I appreciate these clarifying remarks, Adam. Perhaps you might someday share those ‘specific theological grounds’ as I also consider theories of the Cross emerging from, for example, feudal sensibilities inadequate.
Peter Rollins has presented a cogent psychoanalytic response to the ‘trauma’ of the Cross in many venues, from his blog to his _Insurrection_ and other works. I find these investigations provocative but something less than compelling.
On a related theme, I do not think, for example, that the Resurrection is a construction of coping; that would be an oversimplification of that phenomenon and and unfortunate place to begin theology in general. I tend to hold an inseparability of Cross and Resurrection, and that they represent a unity whose ‘parts’ would be equally ‘traumatic.’
In any event, the historical problem you pose is very interesting to me. Setting aside ‘ambiguity,’ how do you visit the trauma of the Cross upon the twelve and the disciples on the one hand, and upon the evangelists and their communities on the other? Do you see part of the problem as one of access—there is no recourse to the presumed initial trauma—or that the only trauma is the inherited trauma of the very early church?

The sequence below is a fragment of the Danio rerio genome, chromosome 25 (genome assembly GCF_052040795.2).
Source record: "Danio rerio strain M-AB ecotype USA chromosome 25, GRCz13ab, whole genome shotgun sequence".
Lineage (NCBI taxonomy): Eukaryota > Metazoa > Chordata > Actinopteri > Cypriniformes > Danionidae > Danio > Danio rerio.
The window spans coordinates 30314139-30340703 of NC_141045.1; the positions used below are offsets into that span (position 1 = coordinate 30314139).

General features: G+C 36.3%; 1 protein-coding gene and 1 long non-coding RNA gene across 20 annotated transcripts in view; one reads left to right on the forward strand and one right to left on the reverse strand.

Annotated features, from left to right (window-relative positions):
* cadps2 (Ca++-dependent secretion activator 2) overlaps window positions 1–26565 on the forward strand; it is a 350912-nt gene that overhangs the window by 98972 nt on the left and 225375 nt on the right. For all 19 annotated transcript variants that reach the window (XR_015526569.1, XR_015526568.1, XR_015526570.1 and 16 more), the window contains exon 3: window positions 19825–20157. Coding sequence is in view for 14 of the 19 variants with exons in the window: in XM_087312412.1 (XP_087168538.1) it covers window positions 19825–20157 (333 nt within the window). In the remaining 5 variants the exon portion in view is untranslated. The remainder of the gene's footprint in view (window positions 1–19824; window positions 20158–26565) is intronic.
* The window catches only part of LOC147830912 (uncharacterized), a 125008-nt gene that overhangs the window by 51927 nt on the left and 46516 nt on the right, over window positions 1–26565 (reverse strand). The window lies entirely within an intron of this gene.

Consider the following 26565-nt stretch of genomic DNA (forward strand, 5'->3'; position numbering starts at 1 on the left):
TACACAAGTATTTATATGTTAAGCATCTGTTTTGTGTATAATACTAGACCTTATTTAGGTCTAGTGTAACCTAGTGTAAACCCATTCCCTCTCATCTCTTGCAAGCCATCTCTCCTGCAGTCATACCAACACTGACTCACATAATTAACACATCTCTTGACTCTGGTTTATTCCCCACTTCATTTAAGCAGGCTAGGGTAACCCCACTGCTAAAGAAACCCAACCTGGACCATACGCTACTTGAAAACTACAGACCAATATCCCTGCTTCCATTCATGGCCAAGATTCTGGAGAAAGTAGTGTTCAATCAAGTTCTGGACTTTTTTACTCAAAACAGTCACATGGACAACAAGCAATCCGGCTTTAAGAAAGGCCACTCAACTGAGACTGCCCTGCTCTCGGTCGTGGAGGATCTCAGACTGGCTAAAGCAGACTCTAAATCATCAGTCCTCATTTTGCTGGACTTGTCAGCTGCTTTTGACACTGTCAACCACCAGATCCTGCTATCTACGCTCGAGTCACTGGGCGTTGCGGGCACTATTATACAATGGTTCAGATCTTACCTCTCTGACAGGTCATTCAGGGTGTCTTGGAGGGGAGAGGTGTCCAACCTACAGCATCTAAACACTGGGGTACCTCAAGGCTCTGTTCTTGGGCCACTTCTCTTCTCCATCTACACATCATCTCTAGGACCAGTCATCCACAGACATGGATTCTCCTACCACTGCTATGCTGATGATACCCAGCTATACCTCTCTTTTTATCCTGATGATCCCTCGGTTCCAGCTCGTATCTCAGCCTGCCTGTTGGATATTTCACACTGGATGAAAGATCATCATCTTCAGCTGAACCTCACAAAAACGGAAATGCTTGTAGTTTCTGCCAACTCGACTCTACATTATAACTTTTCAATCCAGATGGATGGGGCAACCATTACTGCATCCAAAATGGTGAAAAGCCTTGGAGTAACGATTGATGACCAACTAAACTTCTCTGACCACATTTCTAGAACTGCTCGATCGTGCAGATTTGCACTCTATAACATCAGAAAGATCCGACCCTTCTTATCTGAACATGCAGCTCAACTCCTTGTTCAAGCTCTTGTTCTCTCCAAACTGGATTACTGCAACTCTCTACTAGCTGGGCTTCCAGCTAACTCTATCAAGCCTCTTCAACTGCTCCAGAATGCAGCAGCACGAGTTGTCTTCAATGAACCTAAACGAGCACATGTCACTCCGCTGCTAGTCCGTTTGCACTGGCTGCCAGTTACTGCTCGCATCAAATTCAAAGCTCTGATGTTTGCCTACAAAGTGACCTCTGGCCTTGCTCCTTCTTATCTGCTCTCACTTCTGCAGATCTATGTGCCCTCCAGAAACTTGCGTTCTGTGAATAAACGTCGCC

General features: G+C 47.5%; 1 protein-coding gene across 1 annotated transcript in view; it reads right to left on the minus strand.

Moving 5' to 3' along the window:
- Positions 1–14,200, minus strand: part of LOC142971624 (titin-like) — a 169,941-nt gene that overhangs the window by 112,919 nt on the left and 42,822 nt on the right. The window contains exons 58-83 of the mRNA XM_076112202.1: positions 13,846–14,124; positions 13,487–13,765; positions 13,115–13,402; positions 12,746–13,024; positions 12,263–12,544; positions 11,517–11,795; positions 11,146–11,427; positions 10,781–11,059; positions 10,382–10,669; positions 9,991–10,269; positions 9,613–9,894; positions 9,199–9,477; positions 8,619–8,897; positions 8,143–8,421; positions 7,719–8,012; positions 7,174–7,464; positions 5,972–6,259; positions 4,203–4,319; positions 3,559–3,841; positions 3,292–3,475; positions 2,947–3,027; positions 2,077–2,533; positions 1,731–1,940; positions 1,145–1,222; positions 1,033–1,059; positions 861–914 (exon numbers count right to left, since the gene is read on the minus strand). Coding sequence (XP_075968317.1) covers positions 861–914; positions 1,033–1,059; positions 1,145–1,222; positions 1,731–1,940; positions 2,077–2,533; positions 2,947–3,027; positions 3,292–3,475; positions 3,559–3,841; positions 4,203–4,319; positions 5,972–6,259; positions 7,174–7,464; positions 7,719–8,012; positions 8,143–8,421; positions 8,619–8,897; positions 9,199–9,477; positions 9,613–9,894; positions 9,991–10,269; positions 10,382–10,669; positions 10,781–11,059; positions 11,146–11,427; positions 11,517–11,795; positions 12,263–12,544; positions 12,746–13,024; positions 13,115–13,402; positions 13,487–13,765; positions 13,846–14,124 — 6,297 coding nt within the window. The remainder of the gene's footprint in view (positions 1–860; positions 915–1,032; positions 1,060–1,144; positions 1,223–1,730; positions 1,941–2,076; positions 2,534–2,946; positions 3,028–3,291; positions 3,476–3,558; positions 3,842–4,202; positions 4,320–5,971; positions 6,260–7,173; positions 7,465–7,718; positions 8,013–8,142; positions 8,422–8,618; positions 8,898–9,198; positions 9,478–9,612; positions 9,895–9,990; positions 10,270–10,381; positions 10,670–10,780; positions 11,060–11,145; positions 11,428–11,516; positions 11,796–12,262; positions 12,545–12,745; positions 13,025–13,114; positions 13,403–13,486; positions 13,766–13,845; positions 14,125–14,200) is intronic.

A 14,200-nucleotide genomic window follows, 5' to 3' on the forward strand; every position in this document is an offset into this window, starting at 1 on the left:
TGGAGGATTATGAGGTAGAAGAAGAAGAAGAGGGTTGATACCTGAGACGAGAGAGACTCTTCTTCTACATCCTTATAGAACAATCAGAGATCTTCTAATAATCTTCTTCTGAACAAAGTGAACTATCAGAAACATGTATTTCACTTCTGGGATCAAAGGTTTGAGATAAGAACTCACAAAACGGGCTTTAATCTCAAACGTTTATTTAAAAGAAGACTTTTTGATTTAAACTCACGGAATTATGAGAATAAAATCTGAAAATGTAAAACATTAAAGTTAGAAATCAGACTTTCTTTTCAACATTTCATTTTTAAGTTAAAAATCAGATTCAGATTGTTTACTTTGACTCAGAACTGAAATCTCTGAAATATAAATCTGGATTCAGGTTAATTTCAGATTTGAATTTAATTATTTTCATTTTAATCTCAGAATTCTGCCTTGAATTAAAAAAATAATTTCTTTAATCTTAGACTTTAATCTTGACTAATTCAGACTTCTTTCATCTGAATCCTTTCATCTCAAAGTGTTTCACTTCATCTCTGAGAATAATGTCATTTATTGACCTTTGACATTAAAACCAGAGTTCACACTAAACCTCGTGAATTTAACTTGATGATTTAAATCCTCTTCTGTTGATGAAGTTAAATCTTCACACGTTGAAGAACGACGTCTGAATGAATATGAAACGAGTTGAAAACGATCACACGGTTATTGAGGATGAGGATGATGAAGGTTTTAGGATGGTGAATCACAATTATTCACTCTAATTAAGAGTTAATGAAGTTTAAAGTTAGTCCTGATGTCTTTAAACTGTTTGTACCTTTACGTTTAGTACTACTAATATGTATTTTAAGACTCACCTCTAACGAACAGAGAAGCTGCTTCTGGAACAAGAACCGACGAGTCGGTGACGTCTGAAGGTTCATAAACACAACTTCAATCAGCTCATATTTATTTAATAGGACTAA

I make it a point not to read Peter Rollins’ work. Glad I’m not missing a lot.
Certainly we don’t have access to the “original” trauma, but I do think the trauma is fundamentally a theological one — a traumatic event that yet again throws off the theological bases of apocalyptic thought, which themselves resulted from a traumatic unraveling of the premises of prophetic thought surrounding exile and return, etc. Resurrection isn’t “merely” a compensation, but it is obviously also a compensation and a demand placed upon God to set right a situation that has apparently gone completely off the rails.
Comments are closed.